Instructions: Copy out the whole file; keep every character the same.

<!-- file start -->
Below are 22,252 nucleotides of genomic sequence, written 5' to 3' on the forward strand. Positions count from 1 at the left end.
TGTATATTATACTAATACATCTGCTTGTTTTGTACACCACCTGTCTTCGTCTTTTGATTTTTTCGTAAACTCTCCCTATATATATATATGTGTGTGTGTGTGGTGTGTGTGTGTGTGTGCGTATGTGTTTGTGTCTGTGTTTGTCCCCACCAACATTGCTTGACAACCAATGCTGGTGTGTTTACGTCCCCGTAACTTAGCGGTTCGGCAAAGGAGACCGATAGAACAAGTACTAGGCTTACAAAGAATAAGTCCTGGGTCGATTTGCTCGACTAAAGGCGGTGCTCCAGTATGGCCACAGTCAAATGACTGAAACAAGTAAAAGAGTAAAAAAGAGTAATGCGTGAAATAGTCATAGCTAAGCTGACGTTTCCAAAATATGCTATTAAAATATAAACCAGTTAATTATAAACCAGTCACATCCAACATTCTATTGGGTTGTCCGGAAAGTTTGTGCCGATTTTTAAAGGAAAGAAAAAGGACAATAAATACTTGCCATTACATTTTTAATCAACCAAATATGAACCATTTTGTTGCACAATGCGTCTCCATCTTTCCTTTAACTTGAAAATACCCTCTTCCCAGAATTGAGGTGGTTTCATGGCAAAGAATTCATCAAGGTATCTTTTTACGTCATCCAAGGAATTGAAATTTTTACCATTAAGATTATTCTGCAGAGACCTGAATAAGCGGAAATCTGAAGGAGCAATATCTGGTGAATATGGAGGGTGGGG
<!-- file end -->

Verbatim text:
Below are 22,252 nucleotides of genomic sequence, written 5' to 3' on the forward strand. Positions count from 1 at the left end.
TGTATATTATACTAATACATCTGCTTGTTTTGTACACCACCTGTCTTCGTCTTTTGATTTTTTCGTAAACTCTCCCTATATATATATATGTGTGTGTGTGTGGTGTGTGTGTGTGTGTGCGTATGTGTTTGTGTCTGTGTTTGTCCCCACCAACATTGCTTGACAACCAATGCTGGTGTGTTTACGTCCCCGTAACTTAGCGGTTCGGCAAAGGAGACCGATAGAACAAGTACTAGGCTTACAAAGAATAAGTCCTGGGTCGATTTGCTCGACTAAAGGCGGTGCTCCAGTATGGCCACAGTCAAATGACTGAAACAAGTAAAAGAGTAAAAAAGAGTAATGCGTGAAATAGTCATAGCTAAGCTGACGTTTCCAAAATATGCTATTAAAATATAAACCAGTTAATTATAAACCAGTCACATCCAACATTCTATTGGGTTGTCCGGAAAGTTTGTGCCGATTTTTAAAGGAAAGAAAAAGGACAATAAATACTTGCCATTACATTTTTAATCAACCAAATATGAACCATTTTGTTGCACAATGCGTCTCCATCTTTCCTTTAACTTGAAAATACCCTCTTCCCAGAATTGAGGTGGTTTCATGGCAAAGAATTCATCAAGGTATCTTTTTACGTCATCCAAGGAATTGAAATTTTTACCATTAAGATTATTCTGCAGAGACCTGAATAAGCGGAAATCTGAAGGAGCAATATCTGGTGAATATGGAGGGTGGGG